Similar principles apply to debugging a function manually: Most of the time you do not actually know what random value the algorithm generated, and thus it's difficult to recreate what exactly happened in the function that broke it. That makes manual debugging very difficult.

  • 1
    Often the seed is preserved somewhere to make the debugging easier. For example rspec will print out the seed if you ask it to run the tests in a random order so you can reproduce what it did. Games often preserve the randomness seed in save files for many reasons, but also to make debugging easier.
    – viraptor
    Oct 20, 2019 at 9:32
  • 1
    Yes, a seed is also a very valid way to control the randomness. The issue can be that if your implementation detail of the random algorithm changes, all your previously defined expected results could be invalidated too, even with the same seed. It always depends on the situation!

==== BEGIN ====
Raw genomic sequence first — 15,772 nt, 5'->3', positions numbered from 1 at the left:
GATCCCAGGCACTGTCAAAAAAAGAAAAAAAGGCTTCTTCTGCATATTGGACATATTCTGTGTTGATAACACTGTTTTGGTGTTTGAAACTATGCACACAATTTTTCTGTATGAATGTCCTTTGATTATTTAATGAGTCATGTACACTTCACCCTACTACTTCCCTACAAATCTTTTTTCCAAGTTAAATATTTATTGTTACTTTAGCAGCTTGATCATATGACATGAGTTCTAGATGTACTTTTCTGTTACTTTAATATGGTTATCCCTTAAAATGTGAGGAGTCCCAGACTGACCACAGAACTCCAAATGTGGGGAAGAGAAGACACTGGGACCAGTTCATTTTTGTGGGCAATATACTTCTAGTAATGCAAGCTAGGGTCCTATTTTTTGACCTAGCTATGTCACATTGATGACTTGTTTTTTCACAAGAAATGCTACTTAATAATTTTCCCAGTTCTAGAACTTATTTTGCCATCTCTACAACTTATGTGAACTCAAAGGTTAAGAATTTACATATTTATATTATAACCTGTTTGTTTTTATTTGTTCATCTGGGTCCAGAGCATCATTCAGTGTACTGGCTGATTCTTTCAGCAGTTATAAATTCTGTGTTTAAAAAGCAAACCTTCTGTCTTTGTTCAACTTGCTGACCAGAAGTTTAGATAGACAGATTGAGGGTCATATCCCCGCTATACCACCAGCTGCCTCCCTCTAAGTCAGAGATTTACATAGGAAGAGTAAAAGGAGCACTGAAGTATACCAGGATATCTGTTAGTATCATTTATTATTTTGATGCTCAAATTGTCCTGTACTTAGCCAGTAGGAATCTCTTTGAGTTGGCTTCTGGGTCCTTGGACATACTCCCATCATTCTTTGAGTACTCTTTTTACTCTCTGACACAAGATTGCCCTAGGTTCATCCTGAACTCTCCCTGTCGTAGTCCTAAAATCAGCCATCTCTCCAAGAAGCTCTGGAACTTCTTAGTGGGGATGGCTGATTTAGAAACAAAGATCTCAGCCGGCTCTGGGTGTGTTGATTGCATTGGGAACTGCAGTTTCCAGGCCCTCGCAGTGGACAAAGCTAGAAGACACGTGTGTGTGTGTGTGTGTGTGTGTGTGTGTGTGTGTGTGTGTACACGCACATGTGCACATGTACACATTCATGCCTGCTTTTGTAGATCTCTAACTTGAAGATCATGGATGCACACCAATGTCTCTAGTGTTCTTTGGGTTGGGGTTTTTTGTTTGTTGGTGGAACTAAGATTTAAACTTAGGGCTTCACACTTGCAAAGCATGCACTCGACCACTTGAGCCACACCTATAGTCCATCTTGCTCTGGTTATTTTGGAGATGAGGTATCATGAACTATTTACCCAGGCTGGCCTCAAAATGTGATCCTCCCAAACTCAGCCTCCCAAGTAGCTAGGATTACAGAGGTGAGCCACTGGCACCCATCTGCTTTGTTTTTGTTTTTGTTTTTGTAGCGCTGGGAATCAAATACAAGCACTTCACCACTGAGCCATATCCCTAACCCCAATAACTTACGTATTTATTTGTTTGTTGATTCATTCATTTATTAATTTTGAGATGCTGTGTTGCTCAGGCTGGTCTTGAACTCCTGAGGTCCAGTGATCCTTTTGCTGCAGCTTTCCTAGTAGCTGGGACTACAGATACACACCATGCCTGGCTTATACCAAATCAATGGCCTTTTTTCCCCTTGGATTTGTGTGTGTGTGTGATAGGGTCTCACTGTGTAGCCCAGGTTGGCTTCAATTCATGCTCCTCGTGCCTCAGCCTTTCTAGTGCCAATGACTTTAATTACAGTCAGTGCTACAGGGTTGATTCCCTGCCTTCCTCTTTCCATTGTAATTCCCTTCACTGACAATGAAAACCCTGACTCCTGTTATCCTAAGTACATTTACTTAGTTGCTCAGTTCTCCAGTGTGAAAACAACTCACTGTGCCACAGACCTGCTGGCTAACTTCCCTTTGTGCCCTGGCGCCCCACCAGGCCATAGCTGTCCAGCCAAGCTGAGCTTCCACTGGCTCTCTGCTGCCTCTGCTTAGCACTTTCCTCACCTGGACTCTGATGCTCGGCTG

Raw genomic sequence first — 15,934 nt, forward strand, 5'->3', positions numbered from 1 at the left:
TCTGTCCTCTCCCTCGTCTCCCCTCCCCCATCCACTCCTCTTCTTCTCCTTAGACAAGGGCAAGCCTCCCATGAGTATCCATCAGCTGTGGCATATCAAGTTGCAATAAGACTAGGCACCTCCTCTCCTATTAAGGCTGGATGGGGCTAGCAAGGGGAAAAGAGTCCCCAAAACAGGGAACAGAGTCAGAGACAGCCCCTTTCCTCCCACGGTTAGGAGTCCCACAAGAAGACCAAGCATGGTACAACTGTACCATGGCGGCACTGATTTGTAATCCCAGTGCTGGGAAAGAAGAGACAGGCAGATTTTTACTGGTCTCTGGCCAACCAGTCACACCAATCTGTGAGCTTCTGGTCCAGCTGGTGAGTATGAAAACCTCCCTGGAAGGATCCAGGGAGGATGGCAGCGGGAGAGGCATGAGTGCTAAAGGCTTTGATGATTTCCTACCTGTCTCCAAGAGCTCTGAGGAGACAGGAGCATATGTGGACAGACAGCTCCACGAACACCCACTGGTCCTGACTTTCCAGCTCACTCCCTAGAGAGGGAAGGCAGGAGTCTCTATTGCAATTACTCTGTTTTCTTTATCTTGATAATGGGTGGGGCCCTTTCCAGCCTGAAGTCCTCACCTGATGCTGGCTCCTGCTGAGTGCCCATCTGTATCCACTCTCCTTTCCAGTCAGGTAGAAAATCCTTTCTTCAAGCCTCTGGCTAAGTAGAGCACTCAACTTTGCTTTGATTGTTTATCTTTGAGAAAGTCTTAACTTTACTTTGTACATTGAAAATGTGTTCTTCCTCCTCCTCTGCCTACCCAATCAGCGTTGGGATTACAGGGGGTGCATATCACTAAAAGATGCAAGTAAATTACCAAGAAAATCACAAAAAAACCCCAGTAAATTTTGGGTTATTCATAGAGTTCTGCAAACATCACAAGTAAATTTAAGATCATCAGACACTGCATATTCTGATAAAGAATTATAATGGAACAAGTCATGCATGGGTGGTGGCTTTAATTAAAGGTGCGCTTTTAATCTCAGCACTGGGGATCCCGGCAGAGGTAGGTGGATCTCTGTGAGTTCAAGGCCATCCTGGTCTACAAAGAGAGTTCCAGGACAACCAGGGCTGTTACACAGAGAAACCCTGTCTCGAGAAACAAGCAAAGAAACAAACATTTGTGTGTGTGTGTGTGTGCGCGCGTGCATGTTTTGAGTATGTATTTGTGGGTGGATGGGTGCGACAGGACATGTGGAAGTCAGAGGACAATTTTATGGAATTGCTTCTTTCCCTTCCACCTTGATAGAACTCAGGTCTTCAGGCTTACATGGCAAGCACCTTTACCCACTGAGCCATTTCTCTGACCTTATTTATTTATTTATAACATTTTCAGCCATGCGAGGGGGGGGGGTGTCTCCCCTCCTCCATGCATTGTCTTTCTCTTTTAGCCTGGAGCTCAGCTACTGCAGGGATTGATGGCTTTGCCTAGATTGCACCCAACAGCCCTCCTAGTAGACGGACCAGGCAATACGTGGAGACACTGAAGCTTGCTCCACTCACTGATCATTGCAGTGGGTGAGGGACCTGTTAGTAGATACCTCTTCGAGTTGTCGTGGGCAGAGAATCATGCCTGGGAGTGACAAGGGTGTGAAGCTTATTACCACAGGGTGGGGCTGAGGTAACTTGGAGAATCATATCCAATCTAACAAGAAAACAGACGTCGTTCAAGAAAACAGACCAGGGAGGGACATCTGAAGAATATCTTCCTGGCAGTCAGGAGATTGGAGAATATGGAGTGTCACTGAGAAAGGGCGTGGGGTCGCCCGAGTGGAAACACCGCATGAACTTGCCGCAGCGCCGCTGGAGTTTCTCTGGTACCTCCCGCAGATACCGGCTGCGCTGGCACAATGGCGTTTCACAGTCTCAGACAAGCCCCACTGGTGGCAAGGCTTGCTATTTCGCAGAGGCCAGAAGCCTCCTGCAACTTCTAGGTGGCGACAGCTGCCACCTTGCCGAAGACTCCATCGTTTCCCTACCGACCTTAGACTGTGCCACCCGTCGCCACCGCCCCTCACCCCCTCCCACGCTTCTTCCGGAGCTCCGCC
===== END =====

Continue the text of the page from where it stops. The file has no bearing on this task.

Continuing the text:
– Joe
    Oct 20, 2019 at 12:47

I'll answer with the worst possible example I know: A race condition due to improper locking in kernel code.

A race condition is the very notion of non-determinism: You have no control on whether it occurs or not. You are not even putting in random input on purpose, but rather the machine itself acts as the random generator.

As such, if you have such a race condition, you cannot reliably reproduce it. Every time you try your code, the results will be different. Worse: The code may work fine in the majority of cases, but trigger a kernel panic or corrupted data in one-in-a-million cases.

How do you collect information about a condition that you can only observe once in a while? You absolutely must resort to logging, a debugger won't do you any good. As such, your perception is limited to the log output that you have introduced into the code. Worse, the very action of writing a log may well make the race condition next to impossible to trigger, the error may turn into a heisenbug.